Today, there are 2.5 million subscribers, with five operators, one of the four private companies, Roshan, having 50 per cent share. Call rates today vary around 10 cents per minute for a local call anywhere in the country and 45 cents for international calls. The market is growing at 50,000 new connections per month. Roshan is the leader and the other operators follow its lead. It employs over 1,000 people of average age 23, and indirectly (outsourcing and so on) another 20,000. Except corporate accounts, almost all subscribers are pre-paid ones. As in India now, each has to submit personal details, but apparently the police have no access to cell phone calls except through the ministry. Telecom contributes to 10 per cent of government tax revenues. Roshan provides all employees with transport to work and back, lunch, and has significant community involvement in health, education, children and rural social work. Women are 40 per cent of this work force.
High illiteracy, desire for communication, news and information explain the demand for cell phones. It will help to bind the country since the coverage is already over 45 per cent of Afghanistan. Roshan was promoted by the Aga Khan Development Network (as it did a five-star hotel and other investments) as part of its high-risk initiatives programme. The network is ready for its investments but it will take time in becoming self-sustaining. In Afghanistan, it is now doing very well. These investments have introduced new norms for behaviour and responsibility as well as skills in a workforce unaccustomed to such. There are said to be 16,000 local community councils. These constitute a tremendous resource for decentralized development, essential for a country as individualistic and tribal as this. Afghanistan must encourage private organizations to become active. Here, the existing network of local councils is ideal and must be more fully used.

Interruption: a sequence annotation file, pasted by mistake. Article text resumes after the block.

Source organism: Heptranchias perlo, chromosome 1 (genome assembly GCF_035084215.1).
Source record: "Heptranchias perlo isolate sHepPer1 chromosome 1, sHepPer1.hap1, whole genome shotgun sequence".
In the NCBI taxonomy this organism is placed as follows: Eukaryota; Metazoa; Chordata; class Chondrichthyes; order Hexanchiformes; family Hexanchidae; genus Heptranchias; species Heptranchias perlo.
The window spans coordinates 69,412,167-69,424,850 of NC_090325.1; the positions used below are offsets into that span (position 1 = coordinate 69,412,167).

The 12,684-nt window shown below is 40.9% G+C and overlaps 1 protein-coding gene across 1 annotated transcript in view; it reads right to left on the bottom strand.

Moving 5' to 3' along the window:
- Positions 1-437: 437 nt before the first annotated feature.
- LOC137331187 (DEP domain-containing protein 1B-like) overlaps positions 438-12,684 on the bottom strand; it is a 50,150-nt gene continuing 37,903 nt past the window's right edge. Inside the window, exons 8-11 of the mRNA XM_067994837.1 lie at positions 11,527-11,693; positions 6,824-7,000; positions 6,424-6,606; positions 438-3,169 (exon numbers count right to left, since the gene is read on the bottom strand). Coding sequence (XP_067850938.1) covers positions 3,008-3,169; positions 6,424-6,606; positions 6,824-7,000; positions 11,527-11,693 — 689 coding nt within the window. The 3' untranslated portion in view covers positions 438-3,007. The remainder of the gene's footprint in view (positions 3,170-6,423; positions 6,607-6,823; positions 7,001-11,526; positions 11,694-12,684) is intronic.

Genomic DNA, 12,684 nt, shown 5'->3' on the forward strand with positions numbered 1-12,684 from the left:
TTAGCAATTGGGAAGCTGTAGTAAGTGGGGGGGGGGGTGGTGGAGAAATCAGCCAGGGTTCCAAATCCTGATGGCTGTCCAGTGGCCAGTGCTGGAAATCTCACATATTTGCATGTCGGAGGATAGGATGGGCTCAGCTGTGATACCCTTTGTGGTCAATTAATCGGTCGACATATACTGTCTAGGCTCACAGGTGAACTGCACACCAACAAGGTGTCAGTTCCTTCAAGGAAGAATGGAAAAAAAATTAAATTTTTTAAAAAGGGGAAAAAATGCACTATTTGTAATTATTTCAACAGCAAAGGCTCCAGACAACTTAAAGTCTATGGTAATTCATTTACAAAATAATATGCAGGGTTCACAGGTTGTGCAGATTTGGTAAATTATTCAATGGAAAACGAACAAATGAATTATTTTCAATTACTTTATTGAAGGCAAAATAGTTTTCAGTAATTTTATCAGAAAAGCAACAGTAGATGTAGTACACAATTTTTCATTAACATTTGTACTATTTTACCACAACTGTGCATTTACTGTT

However, the government is bent on expensive new central and large projects. In the power sector, Afghanistan is ideally placed with its harsh terrain, climate and the nature of the people to generate power locally in small quantities for local use. The fuel could be portable diesel or even gas, and biomass. As with telecom, terrorists might not hinder movement of such fuels since everyone otherwise becomes vulnerable. But the government is focussed mainly on long transmission lines from neighbouring countries and large hydroelectric projects.